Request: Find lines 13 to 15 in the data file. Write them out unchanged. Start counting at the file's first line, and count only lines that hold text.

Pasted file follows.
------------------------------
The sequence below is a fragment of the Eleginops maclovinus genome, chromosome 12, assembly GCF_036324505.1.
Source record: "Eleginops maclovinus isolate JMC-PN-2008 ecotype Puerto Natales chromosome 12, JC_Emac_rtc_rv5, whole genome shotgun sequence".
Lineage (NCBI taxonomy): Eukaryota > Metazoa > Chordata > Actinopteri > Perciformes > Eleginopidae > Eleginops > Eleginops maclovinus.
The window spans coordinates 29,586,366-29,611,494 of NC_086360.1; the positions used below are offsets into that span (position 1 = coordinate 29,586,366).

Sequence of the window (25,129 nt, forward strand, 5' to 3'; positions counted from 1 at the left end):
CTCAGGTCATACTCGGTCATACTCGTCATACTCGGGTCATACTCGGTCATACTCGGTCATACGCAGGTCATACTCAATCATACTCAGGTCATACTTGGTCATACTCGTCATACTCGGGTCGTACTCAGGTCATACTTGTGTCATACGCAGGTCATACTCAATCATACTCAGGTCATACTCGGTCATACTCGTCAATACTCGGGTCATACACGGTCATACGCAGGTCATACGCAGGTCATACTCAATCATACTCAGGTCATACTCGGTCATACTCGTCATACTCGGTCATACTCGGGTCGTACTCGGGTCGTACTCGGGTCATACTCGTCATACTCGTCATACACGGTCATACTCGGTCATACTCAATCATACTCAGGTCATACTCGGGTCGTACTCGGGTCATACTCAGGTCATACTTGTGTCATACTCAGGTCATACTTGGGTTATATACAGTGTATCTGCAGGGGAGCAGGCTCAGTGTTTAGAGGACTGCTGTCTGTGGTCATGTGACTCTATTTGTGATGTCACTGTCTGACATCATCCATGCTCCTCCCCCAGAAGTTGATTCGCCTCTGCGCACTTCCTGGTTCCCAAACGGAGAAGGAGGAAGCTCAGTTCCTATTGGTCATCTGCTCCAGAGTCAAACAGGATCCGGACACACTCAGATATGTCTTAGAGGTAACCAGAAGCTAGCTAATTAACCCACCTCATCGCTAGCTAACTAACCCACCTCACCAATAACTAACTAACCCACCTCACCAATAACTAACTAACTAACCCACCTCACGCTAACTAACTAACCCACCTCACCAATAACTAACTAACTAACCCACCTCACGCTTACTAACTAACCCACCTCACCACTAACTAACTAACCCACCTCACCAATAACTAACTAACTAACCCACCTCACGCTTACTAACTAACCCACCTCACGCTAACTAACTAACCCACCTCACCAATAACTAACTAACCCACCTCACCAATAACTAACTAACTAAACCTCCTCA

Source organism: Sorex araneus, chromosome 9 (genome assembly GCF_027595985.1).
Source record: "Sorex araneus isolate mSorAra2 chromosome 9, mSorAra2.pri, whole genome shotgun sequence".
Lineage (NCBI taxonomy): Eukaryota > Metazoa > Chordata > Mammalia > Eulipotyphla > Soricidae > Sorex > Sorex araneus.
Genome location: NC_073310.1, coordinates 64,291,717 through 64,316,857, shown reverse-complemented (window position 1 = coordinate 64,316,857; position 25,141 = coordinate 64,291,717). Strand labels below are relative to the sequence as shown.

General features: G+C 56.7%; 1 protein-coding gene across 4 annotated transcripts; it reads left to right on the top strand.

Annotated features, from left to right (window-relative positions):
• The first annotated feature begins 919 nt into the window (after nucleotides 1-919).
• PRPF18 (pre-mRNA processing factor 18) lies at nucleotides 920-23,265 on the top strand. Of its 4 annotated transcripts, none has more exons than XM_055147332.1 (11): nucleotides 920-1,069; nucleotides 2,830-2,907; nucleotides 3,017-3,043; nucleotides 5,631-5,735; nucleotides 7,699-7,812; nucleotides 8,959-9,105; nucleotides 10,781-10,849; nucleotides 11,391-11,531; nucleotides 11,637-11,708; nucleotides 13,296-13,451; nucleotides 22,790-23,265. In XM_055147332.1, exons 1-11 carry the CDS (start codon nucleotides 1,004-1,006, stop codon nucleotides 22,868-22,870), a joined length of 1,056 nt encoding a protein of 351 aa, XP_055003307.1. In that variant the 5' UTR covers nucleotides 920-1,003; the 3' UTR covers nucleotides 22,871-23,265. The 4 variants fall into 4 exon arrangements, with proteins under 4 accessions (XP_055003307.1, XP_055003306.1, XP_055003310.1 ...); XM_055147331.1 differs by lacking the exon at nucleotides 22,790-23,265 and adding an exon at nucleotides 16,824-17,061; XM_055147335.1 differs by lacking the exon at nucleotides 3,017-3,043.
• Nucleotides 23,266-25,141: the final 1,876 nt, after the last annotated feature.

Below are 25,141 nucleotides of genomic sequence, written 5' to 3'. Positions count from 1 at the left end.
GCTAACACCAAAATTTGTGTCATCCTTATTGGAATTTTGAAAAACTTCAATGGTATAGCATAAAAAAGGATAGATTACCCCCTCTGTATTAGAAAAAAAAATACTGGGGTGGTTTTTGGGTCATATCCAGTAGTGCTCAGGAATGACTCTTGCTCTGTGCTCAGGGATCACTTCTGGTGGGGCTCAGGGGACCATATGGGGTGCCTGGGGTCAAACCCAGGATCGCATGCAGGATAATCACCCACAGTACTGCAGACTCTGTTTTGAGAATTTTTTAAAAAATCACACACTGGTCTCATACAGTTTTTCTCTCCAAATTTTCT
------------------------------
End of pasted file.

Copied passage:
• The first annotated feature begins 919 nt into the window (after nucleotides 1-919).
• PRPF18 (pre-mRNA processing factor 18) lies at nucleotides 920-23,265 on the top strand. Of its 4 annotated transcripts, none has more exons than XM_055147332.1 (11): nucleotides 920-1,069; nucleotides 2,830-2,907; nucleotides 3,017-3,043; nucleotides 5,631-5,735; nucleotides 7,699-7,812; nucleotides 8,959-9,105; nucleotides 10,781-10,849; nucleotides 11,391-11,531; nucleotides 11,637-11,708; nucleotides 13,296-13,451; nucleotides 22,790-23,265. In XM_055147332.1, exons 1-11 carry the CDS (start codon nucleotides 1,004-1,006, stop codon nucleotides 22,868-22,870), a joined length of 1,056 nt encoding a protein of 351 aa, XP_055003307.1. In that variant the 5' UTR covers nucleotides 920-1,003; the 3' UTR covers nucleotides 22,871-23,265. The 4 variants fall into 4 exon arrangements, with proteins under 4 accessions (XP_055003307.1, XP_055003306.1, XP_055003310.1 ...); XM_055147331.1 differs by lacking the exon at nucleotides 22,790-23,265 and adding an exon at nucleotides 16,824-17,061; XM_055147335.1 differs by lacking the exon at nucleotides 3,017-3,043.
• Nucleotides 23,266-25,141: the final 1,876 nt, after the last annotated feature.